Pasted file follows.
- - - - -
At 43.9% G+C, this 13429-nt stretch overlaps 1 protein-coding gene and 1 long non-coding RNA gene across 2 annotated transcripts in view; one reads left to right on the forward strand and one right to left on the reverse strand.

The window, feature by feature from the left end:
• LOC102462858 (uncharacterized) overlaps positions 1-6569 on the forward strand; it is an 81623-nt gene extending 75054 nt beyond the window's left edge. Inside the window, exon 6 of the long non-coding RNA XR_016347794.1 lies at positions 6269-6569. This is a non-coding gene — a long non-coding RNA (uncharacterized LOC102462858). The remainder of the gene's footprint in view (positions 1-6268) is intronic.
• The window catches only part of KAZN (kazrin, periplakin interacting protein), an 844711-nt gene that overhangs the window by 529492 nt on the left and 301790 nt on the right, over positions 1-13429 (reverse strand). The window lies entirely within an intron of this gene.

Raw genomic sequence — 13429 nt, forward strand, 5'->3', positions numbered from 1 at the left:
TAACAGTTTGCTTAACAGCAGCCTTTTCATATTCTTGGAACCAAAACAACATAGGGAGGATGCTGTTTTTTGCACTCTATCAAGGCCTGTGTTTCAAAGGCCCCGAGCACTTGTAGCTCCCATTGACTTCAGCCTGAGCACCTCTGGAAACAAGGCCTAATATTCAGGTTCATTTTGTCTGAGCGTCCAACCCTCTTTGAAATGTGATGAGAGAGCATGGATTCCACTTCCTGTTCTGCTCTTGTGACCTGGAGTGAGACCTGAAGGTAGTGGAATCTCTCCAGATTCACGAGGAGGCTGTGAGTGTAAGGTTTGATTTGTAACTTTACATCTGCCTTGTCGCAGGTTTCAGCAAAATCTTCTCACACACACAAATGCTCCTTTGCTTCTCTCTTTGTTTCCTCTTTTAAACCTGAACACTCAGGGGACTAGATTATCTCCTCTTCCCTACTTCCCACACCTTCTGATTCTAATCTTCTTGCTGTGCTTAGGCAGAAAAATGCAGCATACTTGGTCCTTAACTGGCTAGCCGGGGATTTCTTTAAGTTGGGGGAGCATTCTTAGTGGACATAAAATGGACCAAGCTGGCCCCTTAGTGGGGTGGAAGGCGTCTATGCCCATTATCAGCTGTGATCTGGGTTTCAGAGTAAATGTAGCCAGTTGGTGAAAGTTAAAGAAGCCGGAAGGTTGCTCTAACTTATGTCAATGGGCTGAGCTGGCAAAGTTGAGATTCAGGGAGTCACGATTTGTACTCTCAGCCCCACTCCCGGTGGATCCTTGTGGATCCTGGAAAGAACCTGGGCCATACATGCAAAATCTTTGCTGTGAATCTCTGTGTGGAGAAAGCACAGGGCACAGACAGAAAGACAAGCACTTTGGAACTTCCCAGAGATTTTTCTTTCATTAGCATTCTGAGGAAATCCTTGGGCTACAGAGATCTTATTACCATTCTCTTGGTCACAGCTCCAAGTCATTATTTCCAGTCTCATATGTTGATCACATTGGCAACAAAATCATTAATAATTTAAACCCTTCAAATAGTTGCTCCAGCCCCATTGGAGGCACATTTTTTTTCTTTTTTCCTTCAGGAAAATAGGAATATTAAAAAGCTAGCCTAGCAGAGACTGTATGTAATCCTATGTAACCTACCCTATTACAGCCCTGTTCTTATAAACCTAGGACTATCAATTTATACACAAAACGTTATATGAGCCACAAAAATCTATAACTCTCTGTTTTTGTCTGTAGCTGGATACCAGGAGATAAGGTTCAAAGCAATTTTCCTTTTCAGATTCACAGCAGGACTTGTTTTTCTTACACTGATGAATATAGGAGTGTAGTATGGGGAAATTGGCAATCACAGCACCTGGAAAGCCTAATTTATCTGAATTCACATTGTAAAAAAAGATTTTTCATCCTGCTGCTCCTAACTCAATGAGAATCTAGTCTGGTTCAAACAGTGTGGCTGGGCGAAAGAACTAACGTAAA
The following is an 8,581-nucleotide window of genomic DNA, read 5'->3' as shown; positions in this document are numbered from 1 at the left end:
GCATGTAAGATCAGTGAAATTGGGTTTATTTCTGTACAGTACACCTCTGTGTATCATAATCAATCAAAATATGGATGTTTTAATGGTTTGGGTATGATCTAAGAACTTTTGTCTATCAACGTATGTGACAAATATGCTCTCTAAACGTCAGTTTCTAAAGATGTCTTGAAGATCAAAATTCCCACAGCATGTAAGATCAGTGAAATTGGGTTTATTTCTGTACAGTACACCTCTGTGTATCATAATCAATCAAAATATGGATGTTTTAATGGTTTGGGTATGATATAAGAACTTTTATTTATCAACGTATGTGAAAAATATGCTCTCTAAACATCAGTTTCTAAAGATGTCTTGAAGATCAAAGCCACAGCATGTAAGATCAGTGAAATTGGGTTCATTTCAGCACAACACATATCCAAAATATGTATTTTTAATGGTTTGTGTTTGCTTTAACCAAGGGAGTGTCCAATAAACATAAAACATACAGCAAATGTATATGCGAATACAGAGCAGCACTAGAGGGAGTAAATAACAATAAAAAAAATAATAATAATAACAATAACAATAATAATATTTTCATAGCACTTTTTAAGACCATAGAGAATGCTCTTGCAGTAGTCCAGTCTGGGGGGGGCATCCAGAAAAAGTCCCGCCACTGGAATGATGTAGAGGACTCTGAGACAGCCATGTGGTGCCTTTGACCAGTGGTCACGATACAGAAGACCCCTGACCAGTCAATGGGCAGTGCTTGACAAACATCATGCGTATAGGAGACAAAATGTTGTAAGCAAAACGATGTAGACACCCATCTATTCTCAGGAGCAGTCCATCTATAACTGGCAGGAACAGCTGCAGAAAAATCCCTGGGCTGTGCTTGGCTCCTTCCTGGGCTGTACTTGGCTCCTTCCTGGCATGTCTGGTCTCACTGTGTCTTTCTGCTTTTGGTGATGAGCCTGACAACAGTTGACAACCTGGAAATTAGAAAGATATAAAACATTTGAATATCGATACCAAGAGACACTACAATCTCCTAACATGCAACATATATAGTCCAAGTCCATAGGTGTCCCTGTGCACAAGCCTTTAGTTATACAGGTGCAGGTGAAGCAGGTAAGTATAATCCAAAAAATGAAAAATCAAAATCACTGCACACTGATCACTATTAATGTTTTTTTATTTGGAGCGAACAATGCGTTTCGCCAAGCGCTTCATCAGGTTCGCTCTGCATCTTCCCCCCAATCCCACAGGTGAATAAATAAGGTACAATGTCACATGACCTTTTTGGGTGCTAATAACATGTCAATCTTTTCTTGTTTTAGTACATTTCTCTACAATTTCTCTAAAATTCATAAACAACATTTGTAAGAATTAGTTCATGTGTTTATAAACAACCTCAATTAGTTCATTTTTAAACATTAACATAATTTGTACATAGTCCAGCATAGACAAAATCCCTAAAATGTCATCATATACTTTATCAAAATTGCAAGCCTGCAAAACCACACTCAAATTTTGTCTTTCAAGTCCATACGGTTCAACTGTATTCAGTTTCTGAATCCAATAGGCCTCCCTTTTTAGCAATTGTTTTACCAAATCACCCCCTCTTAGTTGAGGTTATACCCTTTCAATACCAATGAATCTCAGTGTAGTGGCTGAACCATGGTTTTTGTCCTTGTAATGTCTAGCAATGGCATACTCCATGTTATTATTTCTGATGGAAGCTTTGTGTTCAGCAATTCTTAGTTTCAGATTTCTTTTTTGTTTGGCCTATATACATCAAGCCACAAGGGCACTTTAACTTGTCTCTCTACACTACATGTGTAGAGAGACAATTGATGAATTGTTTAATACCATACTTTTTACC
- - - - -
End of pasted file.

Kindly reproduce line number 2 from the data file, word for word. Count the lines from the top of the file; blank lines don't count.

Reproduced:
The window, feature by feature from the left end: